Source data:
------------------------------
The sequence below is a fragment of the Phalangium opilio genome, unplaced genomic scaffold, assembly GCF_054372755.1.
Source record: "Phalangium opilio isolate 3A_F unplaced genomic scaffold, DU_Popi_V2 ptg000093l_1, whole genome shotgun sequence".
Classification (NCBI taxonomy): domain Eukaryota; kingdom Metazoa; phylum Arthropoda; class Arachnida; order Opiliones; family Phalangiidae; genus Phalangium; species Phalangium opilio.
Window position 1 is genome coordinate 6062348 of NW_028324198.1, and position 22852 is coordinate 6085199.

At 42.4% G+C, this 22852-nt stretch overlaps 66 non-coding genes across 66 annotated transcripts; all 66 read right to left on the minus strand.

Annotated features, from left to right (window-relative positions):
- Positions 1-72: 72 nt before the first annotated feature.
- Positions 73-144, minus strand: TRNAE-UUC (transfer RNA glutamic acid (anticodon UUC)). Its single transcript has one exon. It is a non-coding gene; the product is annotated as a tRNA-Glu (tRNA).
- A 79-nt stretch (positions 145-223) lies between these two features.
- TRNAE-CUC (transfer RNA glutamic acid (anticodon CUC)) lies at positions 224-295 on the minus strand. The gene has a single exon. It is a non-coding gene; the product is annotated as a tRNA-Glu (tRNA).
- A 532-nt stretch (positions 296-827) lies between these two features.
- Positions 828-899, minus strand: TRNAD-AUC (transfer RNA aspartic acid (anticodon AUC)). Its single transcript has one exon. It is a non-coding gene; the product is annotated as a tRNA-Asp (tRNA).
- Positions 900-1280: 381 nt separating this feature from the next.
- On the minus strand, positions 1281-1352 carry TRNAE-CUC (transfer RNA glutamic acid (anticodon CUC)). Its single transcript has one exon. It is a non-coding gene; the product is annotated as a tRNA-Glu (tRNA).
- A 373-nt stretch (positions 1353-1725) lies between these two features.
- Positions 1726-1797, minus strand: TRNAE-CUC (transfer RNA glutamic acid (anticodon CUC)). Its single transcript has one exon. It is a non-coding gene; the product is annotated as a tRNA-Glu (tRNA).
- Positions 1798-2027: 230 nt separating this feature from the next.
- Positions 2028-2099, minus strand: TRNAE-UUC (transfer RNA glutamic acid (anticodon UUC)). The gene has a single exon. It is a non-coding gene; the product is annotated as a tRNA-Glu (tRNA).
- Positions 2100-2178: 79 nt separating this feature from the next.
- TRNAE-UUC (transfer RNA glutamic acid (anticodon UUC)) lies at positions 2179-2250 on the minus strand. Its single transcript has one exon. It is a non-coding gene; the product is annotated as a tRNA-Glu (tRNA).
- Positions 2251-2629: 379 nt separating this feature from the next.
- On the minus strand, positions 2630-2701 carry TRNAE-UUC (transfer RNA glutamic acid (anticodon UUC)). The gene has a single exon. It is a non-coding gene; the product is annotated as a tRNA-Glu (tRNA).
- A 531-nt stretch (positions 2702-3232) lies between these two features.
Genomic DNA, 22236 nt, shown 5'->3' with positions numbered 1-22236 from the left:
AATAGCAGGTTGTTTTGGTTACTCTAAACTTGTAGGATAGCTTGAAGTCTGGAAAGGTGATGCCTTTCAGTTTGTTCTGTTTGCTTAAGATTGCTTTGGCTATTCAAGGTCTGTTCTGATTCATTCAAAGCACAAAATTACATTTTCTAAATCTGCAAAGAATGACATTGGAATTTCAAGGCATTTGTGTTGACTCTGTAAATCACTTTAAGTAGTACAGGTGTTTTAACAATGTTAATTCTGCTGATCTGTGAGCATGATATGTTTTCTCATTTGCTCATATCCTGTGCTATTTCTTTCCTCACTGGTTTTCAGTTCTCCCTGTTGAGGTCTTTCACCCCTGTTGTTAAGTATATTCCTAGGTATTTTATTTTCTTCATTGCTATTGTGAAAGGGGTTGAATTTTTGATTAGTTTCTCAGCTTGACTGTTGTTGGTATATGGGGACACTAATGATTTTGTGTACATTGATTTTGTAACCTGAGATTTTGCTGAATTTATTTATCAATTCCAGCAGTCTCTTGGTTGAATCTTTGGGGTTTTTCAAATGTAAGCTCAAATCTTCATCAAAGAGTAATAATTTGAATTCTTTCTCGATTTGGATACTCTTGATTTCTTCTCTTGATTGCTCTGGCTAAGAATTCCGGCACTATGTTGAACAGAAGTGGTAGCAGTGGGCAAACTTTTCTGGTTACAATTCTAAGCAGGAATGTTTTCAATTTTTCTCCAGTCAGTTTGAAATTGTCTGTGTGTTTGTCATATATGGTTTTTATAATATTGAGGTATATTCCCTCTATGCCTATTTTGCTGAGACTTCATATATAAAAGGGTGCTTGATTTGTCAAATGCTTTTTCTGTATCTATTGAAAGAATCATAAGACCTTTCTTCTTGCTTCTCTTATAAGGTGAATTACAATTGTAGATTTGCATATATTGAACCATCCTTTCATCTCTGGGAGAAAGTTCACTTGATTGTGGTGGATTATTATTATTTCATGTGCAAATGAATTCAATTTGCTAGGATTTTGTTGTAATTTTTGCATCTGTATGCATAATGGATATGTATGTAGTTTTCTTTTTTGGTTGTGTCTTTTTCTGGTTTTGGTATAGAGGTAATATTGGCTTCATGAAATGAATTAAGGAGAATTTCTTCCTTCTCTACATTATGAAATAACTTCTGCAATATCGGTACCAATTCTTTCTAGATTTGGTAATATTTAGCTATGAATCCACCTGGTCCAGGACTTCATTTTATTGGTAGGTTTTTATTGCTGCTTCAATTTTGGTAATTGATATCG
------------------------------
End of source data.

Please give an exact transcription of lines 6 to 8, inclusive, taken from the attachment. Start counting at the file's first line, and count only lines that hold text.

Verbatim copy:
Annotated features, from left to right (window-relative positions):
- Positions 1-72: 72 nt before the first annotated feature.
- Positions 73-144, minus strand: TRNAE-UUC (transfer RNA glutamic acid (anticodon UUC)). Its single transcript has one exon. It is a non-coding gene; the product is annotated as a tRNA-Glu (tRNA).